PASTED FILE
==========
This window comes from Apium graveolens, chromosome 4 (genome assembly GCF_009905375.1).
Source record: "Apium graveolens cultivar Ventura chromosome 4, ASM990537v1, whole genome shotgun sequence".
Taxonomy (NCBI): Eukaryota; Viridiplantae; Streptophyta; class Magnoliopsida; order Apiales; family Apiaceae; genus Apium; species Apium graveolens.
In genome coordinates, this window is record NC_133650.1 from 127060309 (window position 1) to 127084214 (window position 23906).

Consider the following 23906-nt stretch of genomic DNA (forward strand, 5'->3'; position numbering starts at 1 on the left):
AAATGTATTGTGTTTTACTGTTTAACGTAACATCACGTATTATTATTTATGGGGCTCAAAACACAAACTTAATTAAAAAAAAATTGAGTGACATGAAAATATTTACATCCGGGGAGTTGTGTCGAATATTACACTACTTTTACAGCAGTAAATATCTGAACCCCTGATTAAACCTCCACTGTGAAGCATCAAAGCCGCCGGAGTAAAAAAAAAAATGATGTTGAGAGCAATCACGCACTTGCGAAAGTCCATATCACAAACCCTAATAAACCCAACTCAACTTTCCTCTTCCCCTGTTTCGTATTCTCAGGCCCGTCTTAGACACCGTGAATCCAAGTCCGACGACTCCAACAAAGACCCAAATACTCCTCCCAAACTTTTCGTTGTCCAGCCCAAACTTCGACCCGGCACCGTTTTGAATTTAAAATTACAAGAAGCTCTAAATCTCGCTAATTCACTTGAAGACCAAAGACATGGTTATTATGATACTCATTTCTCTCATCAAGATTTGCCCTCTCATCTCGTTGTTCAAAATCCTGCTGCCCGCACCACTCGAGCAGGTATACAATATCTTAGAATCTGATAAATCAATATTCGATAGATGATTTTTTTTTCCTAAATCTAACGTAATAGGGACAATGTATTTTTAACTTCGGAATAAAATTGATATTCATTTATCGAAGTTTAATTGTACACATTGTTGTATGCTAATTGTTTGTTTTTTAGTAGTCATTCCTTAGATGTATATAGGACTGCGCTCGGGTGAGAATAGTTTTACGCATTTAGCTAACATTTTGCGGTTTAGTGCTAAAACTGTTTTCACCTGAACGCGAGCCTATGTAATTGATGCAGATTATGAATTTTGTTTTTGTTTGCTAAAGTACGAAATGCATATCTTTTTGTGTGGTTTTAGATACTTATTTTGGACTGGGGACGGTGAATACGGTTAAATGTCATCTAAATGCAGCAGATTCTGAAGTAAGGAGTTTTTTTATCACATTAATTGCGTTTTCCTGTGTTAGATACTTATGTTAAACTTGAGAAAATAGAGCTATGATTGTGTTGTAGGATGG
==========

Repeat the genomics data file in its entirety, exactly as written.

This window comes from Apium graveolens, chromosome 4 (genome assembly GCF_009905375.1).
Source record: "Apium graveolens cultivar Ventura chromosome 4, ASM990537v1, whole genome shotgun sequence".
Taxonomy (NCBI): Eukaryota; Viridiplantae; Streptophyta; class Magnoliopsida; order Apiales; family Apiaceae; genus Apium; species Apium graveolens.
In genome coordinates, this window is record NC_133650.1 from 127060309 (window position 1) to 127084214 (window position 23906).

Consider the following 23906-nt stretch of genomic DNA (forward strand, 5'->3'; position numbering starts at 1 on the left):
AAATGTATTGTGTTTTACTGTTTAACGTAACATCACGTATTATTATTTATGGGGCTCAAAACACAAACTTAATTAAAAAAAAATTGAGTGACATGAAAATATTTACATCCGGGGAGTTGTGTCGAATATTACACTACTTTTACAGCAGTAAATATCTGAACCCCTGATTAAACCTCCACTGTGAAGCATCAAAGCCGCCGGAGTAAAAAAAAAAATGATGTTGAGAGCAATCACGCACTTGCGAAAGTCCATATCACAAACCCTAATAAACCCAACTCAACTTTCCTCTTCCCCTGTTTCGTATTCTCAGGCCCGTCTTAGACACCGTGAATCCAAGTCCGACGACTCCAACAAAGACCCAAATACTCCTCCCAAACTTTTCGTTGTCCAGCCCAAACTTCGACCCGGCACCGTTTTGAATTTAAAATTACAAGAAGCTCTAAATCTCGCTAATTCACTTGAAGACCAAAGACATGGTTATTATGATACTCATTTCTCTCATCAAGATTTGCCCTCTCATCTCGTTGTTCAAAATCCTGCTGCCCGCACCACTCGAGCAGGTATACAATATCTTAGAATCTGATAAATCAATATTCGATAGATGATTTTTTTTTCCTAAATCTAACGTAATAGGGACAATGTATTTTTAACTTCGGAATAAAATTGATATTCATTTATCGAAGTTTAATTGTACACATTGTTGTATGCTAATTGTTTGTTTTTTAGTAGTCATTCCTTAGATGTATATAGGACTGCGCTCGGGTGAGAATAGTTTTACGCATTTAGCTAACATTTTGCGGTTTAGTGCTAAAACTGTTTTCACCTGAACGCGAGCCTATGTAATTGATGCAGATTATGAATTTTGTTTTTGTTTGCTAAAGTACGAAATGCATATCTTTTTGTGTGGTTTTAGATACTTATTTTGGACTGGGGACGGTGAATACGGTTAAATGTCATCTAAATGCAGCAGATTCTGAAGTAAGGAGTTTTTTTATCACATTAATTGCGTTTTCCTGTGTTAGATACTTATGTTAAACTTGAGAAAATAGAGCTATGATTGTGTTGTAGGATGG